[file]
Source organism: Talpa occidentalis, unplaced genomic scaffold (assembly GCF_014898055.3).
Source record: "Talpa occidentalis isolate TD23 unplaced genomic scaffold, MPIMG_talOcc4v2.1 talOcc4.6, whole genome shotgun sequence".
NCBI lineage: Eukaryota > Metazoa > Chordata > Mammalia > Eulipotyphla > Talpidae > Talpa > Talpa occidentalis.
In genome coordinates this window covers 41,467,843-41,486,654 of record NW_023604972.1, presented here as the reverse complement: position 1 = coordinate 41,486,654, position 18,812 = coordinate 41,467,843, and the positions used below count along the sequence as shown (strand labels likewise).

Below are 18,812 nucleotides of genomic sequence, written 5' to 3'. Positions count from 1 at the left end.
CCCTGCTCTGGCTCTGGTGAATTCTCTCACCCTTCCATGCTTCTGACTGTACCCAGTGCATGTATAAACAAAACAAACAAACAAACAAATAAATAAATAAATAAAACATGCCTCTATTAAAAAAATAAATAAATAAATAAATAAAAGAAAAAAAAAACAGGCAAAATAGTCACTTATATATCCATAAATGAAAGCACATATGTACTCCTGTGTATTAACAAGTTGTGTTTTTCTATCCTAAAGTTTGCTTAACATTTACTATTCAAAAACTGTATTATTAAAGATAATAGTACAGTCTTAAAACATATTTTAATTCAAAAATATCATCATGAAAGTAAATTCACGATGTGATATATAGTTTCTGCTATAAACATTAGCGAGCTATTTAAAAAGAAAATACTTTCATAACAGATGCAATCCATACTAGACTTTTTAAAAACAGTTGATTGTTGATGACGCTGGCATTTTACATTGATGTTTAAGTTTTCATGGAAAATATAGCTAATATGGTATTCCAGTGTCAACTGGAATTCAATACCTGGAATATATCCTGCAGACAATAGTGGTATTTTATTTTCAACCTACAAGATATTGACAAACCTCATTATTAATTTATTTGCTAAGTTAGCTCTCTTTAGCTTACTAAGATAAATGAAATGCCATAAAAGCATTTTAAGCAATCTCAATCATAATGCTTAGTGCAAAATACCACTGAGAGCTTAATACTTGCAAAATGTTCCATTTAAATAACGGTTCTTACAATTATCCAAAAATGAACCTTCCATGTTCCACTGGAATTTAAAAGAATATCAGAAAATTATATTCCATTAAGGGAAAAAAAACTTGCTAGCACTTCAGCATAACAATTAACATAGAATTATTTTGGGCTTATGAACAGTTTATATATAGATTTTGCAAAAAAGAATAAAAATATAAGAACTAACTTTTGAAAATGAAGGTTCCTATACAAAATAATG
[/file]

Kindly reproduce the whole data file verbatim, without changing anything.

Source organism: Talpa occidentalis, unplaced genomic scaffold (assembly GCF_014898055.3).
Source record: "Talpa occidentalis isolate TD23 unplaced genomic scaffold, MPIMG_talOcc4v2.1 talOcc4.6, whole genome shotgun sequence".
NCBI lineage: Eukaryota > Metazoa > Chordata > Mammalia > Eulipotyphla > Talpidae > Talpa > Talpa occidentalis.
In genome coordinates this window covers 41,467,843-41,486,654 of record NW_023604972.1, presented here as the reverse complement: position 1 = coordinate 41,486,654, position 18,812 = coordinate 41,467,843, and the positions used below count along the sequence as shown (strand labels likewise).

Below are 18,812 nucleotides of genomic sequence, written 5' to 3'. Positions count from 1 at the left end.
CCCTGCTCTGGCTCTGGTGAATTCTCTCACCCTTCCATGCTTCTGACTGTACCCAGTGCATGTATAAACAAAACAAACAAACAAACAAATAAATAAATAAATAAAACATGCCTCTATTAAAAAAATAAATAAATAAATAAATAAAAGAAAAAAAAAACAGGCAAAATAGTCACTTATATATCCATAAATGAAAGCACATATGTACTCCTGTGTATTAACAAGTTGTGTTTTTCTATCCTAAAGTTTGCTTAACATTTACTATTCAAAAACTGTATTATTAAAGATAATAGTACAGTCTTAAAACATATTTTAATTCAAAAATATCATCATGAAAGTAAATTCACGATGTGATATATAGTTTCTGCTATAAACATTAGCGAGCTATTTAAAAAGAAAATACTTTCATAACAGATGCAATCCATACTAGACTTTTTAAAAACAGTTGATTGTTGATGACGCTGGCATTTTACATTGATGTTTAAGTTTTCATGGAAAATATAGCTAATATGGTATTCCAGTGTCAACTGGAATTCAATACCTGGAATATATCCTGCAGACAATAGTGGTATTTTATTTTCAACCTACAAGATATTGACAAACCTCATTATTAATTTATTTGCTAAGTTAGCTCTCTTTAGCTTACTAAGATAAATGAAATGCCATAAAAGCATTTTAAGCAATCTCAATCATAATGCTTAGTGCAAAATACCACTGAGAGCTTAATACTTGCAAAATGTTCCATTTAAATAACGGTTCTTACAATTATCCAAAAATGAACCTTCCATGTTCCACTGGAATTTAAAAGAATATCAGAAAATTATATTCCATTAAGGGAAAAAAAACTTGCTAGCACTTCAGCATAACAATTAACATAGAATTATTTTGGGCTTATGAACAGTTTATATATAGATTTTGCAAAAAAGAATAAAAATATAAGAACTAACTTTTGAAAATGAAGGTTCCTATACAAAATAATG